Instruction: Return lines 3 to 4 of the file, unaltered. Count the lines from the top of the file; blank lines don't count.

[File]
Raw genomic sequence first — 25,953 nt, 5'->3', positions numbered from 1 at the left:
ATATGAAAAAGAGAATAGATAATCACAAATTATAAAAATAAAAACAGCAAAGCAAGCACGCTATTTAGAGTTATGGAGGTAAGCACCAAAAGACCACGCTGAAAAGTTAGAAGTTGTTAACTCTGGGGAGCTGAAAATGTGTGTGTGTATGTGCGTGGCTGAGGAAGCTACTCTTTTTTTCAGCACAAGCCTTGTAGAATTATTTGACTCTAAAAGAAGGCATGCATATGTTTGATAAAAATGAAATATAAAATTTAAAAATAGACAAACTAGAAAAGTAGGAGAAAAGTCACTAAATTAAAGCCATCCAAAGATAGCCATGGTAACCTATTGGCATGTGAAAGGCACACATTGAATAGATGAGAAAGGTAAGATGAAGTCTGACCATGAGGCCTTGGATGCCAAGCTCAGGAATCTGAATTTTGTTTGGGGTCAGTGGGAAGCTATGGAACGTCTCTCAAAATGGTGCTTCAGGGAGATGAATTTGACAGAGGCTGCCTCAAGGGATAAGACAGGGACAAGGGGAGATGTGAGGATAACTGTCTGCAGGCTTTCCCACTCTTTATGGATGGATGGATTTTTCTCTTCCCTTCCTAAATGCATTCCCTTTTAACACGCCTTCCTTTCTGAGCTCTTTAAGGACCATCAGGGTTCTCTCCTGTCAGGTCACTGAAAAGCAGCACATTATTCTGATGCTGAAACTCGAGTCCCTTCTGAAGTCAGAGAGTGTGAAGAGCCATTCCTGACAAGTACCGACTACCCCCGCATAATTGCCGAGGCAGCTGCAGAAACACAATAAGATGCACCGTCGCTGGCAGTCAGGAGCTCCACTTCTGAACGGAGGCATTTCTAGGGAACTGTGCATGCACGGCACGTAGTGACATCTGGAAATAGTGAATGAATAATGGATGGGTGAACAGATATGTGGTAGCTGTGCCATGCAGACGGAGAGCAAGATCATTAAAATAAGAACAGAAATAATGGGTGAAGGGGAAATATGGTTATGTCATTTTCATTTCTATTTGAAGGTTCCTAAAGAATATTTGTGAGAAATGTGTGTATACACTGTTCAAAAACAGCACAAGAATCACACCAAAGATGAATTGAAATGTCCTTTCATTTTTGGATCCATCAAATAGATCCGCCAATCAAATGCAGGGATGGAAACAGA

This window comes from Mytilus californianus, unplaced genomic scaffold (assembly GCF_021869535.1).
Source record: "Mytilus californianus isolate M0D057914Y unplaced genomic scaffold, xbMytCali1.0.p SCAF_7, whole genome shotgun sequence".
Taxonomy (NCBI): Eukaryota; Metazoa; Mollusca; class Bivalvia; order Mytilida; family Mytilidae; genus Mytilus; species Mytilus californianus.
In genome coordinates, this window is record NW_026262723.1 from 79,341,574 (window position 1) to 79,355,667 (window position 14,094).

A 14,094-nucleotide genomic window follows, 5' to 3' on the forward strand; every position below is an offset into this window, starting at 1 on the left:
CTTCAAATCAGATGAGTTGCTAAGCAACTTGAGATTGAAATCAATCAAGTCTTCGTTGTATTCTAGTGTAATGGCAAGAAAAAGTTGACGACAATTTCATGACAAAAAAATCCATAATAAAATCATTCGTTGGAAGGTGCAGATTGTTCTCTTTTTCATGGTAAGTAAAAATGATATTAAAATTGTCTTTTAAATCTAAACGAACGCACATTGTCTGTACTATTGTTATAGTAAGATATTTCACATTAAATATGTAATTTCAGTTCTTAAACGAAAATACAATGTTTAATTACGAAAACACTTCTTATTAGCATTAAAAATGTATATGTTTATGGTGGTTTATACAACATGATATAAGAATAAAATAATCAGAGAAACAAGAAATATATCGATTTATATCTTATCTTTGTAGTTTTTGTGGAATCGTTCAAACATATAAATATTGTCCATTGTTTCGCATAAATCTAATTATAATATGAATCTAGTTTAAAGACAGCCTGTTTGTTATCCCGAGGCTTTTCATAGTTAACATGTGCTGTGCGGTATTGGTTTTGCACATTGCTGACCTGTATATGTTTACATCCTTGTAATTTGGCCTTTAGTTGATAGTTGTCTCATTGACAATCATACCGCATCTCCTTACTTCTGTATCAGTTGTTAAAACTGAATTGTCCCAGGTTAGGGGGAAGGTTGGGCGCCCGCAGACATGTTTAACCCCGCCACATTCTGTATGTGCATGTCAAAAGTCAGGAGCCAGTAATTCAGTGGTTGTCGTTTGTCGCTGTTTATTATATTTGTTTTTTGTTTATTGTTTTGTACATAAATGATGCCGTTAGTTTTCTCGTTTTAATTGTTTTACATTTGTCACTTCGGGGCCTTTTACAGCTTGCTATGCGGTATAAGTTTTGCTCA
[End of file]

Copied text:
This window comes from Mytilus californianus, unplaced genomic scaffold (assembly GCF_021869535.1).
Source record: "Mytilus californianus isolate M0D057914Y unplaced genomic scaffold, xbMytCali1.0.p SCAF_7, whole genome shotgun sequence".